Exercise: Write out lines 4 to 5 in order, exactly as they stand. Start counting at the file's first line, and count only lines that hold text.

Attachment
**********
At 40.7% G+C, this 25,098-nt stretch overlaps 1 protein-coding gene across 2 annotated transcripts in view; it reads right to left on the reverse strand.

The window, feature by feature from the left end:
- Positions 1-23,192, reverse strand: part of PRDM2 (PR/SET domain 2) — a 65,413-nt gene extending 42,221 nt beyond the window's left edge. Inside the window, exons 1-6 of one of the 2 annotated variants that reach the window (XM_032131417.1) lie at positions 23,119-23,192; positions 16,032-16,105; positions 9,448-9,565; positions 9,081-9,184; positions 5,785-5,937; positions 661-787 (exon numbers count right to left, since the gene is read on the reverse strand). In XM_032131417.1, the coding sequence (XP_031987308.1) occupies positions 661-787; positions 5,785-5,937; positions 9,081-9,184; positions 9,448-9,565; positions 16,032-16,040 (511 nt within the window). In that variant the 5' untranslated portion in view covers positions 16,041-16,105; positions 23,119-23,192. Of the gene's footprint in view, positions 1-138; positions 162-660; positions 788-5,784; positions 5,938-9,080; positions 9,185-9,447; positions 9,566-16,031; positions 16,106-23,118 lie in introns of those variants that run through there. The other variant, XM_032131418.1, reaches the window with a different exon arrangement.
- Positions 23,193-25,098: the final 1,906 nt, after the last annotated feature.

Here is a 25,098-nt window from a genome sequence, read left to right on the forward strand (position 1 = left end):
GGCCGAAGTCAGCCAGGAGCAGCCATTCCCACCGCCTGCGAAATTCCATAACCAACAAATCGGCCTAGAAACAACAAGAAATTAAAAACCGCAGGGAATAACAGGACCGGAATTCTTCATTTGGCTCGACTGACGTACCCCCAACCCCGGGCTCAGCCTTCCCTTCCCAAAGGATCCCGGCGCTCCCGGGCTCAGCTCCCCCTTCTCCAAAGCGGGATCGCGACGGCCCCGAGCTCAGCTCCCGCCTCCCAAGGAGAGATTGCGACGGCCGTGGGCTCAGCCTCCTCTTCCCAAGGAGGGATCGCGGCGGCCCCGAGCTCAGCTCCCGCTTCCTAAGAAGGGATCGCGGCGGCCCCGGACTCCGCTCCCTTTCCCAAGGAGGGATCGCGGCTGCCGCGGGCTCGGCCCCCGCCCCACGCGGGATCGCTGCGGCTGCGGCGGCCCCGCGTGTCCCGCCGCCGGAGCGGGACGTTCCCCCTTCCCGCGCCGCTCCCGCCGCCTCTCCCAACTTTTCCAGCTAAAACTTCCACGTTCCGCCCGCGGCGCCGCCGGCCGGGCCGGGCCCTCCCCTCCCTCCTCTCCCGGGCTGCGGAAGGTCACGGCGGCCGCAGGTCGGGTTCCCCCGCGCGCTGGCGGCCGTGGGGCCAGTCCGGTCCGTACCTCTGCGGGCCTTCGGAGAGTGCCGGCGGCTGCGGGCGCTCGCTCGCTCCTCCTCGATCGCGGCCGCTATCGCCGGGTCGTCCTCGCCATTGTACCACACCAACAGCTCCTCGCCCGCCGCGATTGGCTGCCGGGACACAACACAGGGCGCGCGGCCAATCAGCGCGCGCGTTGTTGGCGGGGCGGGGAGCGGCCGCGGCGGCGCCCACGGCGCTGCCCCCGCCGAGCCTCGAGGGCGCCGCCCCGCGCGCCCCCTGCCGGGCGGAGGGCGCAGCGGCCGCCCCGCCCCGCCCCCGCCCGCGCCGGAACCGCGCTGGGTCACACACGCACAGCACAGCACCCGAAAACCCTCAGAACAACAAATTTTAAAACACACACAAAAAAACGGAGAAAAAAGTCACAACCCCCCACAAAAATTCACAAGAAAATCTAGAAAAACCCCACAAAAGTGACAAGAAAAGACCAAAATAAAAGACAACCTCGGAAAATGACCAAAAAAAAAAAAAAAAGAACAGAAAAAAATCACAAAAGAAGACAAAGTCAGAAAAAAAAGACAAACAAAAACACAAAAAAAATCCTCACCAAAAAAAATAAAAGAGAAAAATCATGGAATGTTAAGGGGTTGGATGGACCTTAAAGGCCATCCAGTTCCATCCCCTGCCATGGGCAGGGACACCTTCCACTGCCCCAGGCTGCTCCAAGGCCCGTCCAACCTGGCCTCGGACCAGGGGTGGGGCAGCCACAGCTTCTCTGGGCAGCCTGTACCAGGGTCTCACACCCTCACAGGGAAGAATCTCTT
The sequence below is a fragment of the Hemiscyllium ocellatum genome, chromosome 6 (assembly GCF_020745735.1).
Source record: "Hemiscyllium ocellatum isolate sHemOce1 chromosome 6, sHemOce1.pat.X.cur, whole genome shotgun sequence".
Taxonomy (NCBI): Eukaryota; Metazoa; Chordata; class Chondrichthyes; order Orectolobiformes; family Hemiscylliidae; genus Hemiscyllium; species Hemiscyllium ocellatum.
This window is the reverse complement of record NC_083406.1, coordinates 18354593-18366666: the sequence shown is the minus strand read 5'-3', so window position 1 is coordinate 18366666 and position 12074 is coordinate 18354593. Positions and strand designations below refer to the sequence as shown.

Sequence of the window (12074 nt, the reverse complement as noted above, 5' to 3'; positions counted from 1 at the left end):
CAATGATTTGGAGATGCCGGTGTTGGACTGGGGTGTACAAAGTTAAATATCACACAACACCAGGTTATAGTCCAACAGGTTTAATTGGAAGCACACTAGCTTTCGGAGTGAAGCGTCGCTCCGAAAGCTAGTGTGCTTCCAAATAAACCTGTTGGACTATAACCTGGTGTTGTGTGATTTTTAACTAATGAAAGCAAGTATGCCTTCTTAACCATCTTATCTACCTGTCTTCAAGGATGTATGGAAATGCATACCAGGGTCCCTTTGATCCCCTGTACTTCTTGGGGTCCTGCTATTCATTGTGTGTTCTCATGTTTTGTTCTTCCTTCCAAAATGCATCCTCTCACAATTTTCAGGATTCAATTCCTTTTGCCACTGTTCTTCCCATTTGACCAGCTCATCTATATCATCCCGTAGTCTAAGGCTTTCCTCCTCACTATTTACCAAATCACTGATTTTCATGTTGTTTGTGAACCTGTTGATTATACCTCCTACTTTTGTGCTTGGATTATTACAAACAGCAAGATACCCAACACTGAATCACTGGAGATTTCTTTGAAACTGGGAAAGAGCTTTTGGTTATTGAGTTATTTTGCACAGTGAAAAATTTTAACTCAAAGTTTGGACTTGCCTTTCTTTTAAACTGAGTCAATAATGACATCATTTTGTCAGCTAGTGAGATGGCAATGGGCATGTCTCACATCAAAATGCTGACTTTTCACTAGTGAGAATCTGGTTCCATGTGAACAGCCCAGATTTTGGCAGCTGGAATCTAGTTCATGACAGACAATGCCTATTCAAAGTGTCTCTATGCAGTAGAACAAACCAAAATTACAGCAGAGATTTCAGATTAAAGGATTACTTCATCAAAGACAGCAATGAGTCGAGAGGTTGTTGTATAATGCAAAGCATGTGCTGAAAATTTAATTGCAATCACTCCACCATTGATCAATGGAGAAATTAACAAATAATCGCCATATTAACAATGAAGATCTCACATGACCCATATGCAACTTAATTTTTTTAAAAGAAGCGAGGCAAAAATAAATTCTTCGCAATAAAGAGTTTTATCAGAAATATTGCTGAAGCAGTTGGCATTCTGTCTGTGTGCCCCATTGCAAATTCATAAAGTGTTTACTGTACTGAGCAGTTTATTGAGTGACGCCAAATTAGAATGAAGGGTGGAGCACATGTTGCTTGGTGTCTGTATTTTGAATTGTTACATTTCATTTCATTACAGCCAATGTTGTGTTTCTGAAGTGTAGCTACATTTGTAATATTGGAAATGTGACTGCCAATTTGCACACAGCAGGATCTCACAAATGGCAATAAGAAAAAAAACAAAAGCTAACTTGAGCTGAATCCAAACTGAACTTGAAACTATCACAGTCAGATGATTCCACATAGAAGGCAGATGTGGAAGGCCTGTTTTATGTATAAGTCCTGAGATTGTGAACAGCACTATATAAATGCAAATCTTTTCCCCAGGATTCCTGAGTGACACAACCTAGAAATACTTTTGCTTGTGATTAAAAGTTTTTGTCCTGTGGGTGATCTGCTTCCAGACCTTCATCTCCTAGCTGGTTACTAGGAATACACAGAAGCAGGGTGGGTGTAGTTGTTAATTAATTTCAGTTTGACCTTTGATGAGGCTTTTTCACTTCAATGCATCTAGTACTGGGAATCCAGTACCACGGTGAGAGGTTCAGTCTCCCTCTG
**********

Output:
- Positions 23,193-25,098: the final 1,906 nt, after the last annotated feature.

Here is a 25,098-nt window from a genome sequence, read left to right on the forward strand (position 1 = left end):